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Mental Health Update

May 1, 2023
Mental Health Update

Total of 4% COLA for Human Service Workforce:

We will discuss at another time all the other facets of the budget negotiations regarding Daniel’s Law, Parity and Qualified Mental Health Associate Title but most of our time and energy has been dedicated to the COLA.

Brief History:

For the last seventeen years, there has been a COLA statute on the books for the human service workforce. Virtually every year, besides two, the COLA was not with stood (meaning it was not added to the State budget). Translation is that our sector has lost 30% of funding over that time period.  Can you imagine how much different lives of people we work with would be if they had that kind of funding.  Smaller waiting lists, less emergency room visits, less incarceration and most importantly less deaths of despair due to overdose and suicide completion.

Last year, Governor Hochul came into office and provided the largest one-year COLA ever at 5.4%.  It was much needed and greatly appreciated.  In this year’s Executive Budget, the Governor provided a 2.5% COLA for the Human Service Sector.   The CPI was 8.5% so advocates continued to call throughout budget for an additional 6.5% increase.  Both Houses added the 8.5% total in their One House bills.  During final negotiations, the Legislature added 1.5% instead of the 6% needed to get to 8.5%. The total is 4% across the sector.


The reaction is frustration and anger .  Despite the entire sector speaking with one voice, despite massive grassroots campaigns, despite great champions in the Legislature, despite multiple media appearances, to only add 1.5% to a workforce that is largely comprised of a workforce of workers of color (75%) and women (70%) is very disappointing.  Hospitals got an additional 2.5% on top of a 5% increase, and nursing homes and assisted living facilities also received a 1.5% on top of a 5% increase, so other choices on investments were clearly made.   They are deserving of the increase, but where is the fairness and equitability for human service providers?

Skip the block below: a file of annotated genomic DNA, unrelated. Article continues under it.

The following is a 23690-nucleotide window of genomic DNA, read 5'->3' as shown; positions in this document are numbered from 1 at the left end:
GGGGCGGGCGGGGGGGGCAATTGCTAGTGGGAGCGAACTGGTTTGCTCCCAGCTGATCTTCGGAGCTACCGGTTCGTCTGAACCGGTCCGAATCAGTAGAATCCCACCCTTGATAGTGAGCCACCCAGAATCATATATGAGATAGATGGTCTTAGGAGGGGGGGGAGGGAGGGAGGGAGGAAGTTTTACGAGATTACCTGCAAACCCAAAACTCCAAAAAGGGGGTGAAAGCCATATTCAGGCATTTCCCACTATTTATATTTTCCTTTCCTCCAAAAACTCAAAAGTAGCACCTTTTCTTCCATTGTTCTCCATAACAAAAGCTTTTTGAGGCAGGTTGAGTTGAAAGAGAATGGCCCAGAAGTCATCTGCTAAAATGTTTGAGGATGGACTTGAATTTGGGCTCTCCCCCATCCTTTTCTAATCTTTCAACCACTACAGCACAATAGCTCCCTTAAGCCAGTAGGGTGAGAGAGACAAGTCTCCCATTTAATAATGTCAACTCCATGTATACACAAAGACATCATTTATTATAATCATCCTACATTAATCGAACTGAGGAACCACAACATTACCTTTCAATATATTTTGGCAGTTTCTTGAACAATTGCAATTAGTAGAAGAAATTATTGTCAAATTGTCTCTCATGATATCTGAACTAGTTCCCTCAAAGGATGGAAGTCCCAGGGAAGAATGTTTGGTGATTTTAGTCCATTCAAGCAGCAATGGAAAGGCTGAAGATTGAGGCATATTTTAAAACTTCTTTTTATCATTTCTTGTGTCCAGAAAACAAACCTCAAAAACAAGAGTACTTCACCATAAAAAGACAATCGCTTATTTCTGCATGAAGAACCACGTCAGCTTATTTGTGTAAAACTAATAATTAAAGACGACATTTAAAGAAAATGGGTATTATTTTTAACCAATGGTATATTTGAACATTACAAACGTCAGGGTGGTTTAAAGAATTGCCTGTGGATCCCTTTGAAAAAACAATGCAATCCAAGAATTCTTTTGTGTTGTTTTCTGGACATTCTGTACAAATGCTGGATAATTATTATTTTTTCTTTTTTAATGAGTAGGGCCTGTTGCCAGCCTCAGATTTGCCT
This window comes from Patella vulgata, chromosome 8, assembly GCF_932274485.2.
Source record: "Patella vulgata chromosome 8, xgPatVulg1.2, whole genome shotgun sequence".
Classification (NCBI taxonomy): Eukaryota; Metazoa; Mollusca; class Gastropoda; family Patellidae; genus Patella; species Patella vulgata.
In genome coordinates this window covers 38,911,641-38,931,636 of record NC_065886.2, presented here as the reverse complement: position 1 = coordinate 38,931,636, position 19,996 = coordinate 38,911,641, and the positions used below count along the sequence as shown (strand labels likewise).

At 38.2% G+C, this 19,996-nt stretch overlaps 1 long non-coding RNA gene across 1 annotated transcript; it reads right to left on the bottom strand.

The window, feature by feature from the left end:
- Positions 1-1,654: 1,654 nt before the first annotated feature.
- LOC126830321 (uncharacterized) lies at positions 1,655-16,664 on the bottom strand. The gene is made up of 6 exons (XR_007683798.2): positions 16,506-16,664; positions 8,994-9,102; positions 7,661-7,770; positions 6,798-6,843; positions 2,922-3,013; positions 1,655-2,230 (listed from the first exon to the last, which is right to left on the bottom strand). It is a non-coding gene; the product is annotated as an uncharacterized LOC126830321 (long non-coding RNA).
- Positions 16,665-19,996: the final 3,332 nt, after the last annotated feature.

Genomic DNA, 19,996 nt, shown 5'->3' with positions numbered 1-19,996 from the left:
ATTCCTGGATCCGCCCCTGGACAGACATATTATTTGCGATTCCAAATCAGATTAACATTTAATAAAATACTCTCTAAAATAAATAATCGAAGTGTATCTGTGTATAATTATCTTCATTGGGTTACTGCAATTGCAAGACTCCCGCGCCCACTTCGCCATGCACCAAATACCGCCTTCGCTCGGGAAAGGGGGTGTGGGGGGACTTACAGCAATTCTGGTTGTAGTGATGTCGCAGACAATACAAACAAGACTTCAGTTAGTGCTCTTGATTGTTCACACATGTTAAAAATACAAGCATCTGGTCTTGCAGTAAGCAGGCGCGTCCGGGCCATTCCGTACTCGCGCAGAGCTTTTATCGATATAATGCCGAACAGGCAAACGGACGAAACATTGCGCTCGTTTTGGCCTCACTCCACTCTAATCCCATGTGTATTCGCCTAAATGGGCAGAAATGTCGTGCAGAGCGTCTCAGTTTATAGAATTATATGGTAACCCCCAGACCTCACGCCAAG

How to Change the Dynamic:

While we had real champions in the Legislature, we clearly did not have enough.   To include a 6.5% increase in the one house bills and at the end of day, only provide 1.5 % increase is  not acceptable to the hard working women and men in the not for profit sector.   We need to bring our concerns to each individual legislator.  Let them know that we are disappointed that there was only a 1.5% increase in the COLA this year. We need deeper support for the COLA. The leaders in the Senate and Assembly have been empathetic to mental health and human services  but the demands for State support are many, and in this competitive environment we need to factor in that we are not enormous institutional providers, and thus we start with a competitive disadvantage.

Tools for Change:

1)      Assemblymember Gunther has introduced a bill that calls for a Retirement Study Bill for the not-for-profit sector.  The main way we can retain people in our field is by providing them with an attractive benefit package. The creation of an affordable retirement benefit for employers and employees, with an enhancement from the State and Federal Government, could be a game changer. The not-for-profit sector is being called upon by the State to fulfill its NYS Constitutional mandate to ‘aid, care and support the needy’, and we should be supported in responding to this call with reimbursed benefits like the State itself provides its employees. We are starting with a study bill to look at structural and cost options.  As soon as there is a bill number, we will let people know.  We will also be seeking a Senate sponsor.

2)     Senator Brouk has introduced a bill that includes a yearly COLA tied to the CPI. We need legislative support so it passes both houses.

3)     Voter Empowerment: Despite doing all the things that check mark successful campaigns—-unity, grass roots efforts, media hits, communication with Legislators, our campaign only had a 1.5% COLA increase to show for it.  Given that we do not have a lot of money for political contributions, we must instead focus on voter empowerment.  Every legislator in the Assembly and Senate is up for re-election next year. We should do what we have done in Albany, using the successful model developed by the late Joe Lemmond and have a voter forum.  Under his leadership, every two years, we held a forum where we invited all incumbent Senator and Assemblymembers from the area to speak on mental health and COLA issues.  We bring together a group of people in a non-partisan venue and get them to speak on our issues. It is incredibly powerful and something that we should and must do around the State.  We will be working with our community colleagues to do this around New York State.

4)     Changing the current dynamic is possible. We have empathetic leaders, both in the Executive and the Legislature. We must do our jobs to coalesce them around the understanding that nothing that we want to accomplish is possible without a strong and stable workforce. We must continue to raise our collective voices in support of our goals.

To the hundreds of thousands of you that called, sent letters, emails, tweets, and showed up in person we thank you. We will ask you to redouble your efforts in the future, as we redouble our own.